I’VE always been a logical guy when it comes to elections. I advocate looking at each candidate’s platforms and deciding who to vote for by what they promise to do once in office.
On Friday, as I write this, I decided to turn off my brain and go with my gut. No facts, just feelings. After all, that’s how most people vote. In today’s gerrymandered districts and split electorates, candidates’ stands aren’t really that different. Voters end up deciding by personality or whether they like the candidate’s spouse.
I sat mesmerized by Sen. Barack Obama’s acceptance speech Thursday night. I was alone, watching from my living room uninterrupted. His words moved me.
I remembered his speech delivered back in 2004 at the DNC. The part that gave me goosebumps then was the stuff about “not being a country of red states, of blue states, but of the United States.”
That kind of pragmatic politics makes me smile. I got all tingly again when Obama read that line Thursday, even though my head says bipartisanship is about as likely as me buying a retirement condo on Mars.
Likewise, I like the way McCain has said he would “follow bin Laden to the gates of hell.” Goosebump city. But my head says: We’re no closer to capturing bin Laden than we are to erasing the federal deficit.
Gut politics, however, is more than listening to speeches. It is looking at personalities. I like to call this the psychology of politics.
Obama is trying to be more human so the video montage focused on his upbringing, being raised by a single mother who was white, along with his white grandparents who would take him fishing.
I see him as a man who remembers his mother, who died of cancer. Her words gave him that sense of right and wrong, that feeling that he must respect others. I think McCain is a kick sometimes — funny, charming, but I’m not sure about the influences of his mother being well, fresh in his mind. And I don’t like his wife, Cindy. She was on YouTube saying the only way to get around Arizona is by private jet, so, she bought herself one.
Obama’s wife doesn’t do much for me, but she appears strong and intelligent. Oh yeah, she raised darling daughters — an emotional plus for me, a family guy.
Obama comes off arrogant. Heck, anyone that goes to Harvard has to be confident. As I watched the video of him going to the gritty parts of Chicago to help people go from welfare to work and to help those who lost their jobs, I was impressed.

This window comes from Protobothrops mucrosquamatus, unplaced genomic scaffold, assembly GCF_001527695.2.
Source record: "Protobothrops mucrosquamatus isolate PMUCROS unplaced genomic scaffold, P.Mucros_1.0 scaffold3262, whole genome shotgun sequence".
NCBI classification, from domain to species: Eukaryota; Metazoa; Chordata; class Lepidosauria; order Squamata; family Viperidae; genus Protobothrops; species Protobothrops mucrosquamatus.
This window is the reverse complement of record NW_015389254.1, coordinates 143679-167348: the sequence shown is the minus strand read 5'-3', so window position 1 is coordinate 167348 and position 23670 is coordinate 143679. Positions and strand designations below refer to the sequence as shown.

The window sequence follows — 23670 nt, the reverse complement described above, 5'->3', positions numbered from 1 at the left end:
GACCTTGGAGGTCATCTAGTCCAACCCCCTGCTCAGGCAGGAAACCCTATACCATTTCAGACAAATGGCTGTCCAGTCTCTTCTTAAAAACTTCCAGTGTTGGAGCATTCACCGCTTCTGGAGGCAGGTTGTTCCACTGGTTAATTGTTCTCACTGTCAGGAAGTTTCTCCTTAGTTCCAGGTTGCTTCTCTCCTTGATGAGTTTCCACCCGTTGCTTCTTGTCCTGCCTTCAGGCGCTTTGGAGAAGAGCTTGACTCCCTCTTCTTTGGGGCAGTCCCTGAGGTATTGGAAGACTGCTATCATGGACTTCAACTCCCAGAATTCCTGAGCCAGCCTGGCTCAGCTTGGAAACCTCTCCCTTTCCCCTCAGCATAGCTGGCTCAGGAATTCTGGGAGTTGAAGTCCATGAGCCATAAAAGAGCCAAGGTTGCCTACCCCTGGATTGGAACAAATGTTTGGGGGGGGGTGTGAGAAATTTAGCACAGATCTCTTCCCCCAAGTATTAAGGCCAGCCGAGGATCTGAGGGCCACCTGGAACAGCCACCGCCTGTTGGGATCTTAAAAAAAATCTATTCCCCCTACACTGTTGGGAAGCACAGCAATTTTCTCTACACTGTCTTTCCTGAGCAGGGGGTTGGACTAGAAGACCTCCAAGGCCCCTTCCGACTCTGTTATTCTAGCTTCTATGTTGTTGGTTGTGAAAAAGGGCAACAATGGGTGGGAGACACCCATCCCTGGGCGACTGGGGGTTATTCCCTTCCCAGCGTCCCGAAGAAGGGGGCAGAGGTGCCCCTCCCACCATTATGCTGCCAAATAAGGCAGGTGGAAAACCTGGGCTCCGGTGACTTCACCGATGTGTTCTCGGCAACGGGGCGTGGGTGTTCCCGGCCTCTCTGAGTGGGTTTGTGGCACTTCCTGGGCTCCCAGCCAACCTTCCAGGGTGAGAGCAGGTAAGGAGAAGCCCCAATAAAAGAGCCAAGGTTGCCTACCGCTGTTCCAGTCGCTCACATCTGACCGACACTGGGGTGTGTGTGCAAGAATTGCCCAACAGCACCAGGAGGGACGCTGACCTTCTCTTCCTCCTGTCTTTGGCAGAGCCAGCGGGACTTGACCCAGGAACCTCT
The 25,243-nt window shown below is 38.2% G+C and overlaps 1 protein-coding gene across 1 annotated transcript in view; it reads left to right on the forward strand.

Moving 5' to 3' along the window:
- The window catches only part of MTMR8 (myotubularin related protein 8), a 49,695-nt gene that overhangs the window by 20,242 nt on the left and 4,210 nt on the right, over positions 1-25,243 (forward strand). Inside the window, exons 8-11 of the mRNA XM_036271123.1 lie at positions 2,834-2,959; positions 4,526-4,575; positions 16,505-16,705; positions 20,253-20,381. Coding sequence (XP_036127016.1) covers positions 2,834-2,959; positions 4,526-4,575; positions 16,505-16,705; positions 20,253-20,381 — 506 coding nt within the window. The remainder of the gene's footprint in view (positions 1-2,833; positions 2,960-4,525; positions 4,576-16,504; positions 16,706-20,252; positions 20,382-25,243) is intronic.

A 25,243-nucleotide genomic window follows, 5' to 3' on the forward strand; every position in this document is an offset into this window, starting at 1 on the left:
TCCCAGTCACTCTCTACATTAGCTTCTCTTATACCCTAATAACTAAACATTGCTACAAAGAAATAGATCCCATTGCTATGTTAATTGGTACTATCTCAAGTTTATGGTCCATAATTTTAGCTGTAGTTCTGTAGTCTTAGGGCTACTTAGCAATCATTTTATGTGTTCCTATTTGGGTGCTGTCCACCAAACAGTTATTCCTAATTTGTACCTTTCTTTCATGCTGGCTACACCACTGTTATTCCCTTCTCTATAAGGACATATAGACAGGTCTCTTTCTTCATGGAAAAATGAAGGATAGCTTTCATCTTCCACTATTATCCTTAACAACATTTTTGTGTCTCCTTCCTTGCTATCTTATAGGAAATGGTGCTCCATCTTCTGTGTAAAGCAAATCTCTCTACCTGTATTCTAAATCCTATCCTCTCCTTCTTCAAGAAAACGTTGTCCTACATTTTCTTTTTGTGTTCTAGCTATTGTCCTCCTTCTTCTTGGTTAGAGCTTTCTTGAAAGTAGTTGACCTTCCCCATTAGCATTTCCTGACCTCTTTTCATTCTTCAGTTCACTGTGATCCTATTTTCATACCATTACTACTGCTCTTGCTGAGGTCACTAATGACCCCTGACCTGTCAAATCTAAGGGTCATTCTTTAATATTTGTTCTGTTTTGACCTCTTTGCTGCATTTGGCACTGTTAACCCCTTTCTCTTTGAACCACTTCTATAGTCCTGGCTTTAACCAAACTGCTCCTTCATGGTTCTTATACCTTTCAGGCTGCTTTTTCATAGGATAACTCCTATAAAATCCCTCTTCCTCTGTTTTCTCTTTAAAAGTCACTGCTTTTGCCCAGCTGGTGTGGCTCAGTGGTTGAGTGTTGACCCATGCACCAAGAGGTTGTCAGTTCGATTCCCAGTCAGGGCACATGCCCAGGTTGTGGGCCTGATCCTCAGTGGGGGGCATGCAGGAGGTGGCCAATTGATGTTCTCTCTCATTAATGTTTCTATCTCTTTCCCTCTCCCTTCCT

I’ve done some volunteer work with the down and out at my former church in Pasadena, even attended conventions where other Christians doing charity work — some from Chicago — would talk about helping the poor, building affordable housing, getting people health insurance. I could never measure up to those giants, but I got to know some of them and admired them. They made me feel like I was going something, something good.
Listening to Obama makes me revisit those days. Those warm and fuzzy feelings came back.
“It’s politics. It is rehearsed, orchestrated …” my colleagues reminded me. But for just one day, I am going to see this as most Americans do — with their gut, not their brain.
Sorry, you can lament that all you want but it is a fact. I’ve fought that approach my whole life, even when I was first exposed to politics at age 10, when I helped staple Richard Nixon posters to telephone poles in Long Island.
I remember my best friend’s mom took us to the Turnpike to watch Democratic nominee Hubert Humphrey ride into town in a motorcade. That’s still one of my most cherished childhood moments. That year, 1968, the race was so close I remember waking up and my mom greeted me with the news: “We still don’t have a president.” I didn’t understand.
But politics is not based on logic. It is based on feelings, on a fleeting moment, on how a candidate makes you feel.
This race — though historic in that it features the first African-American nominated by a major party — is no different.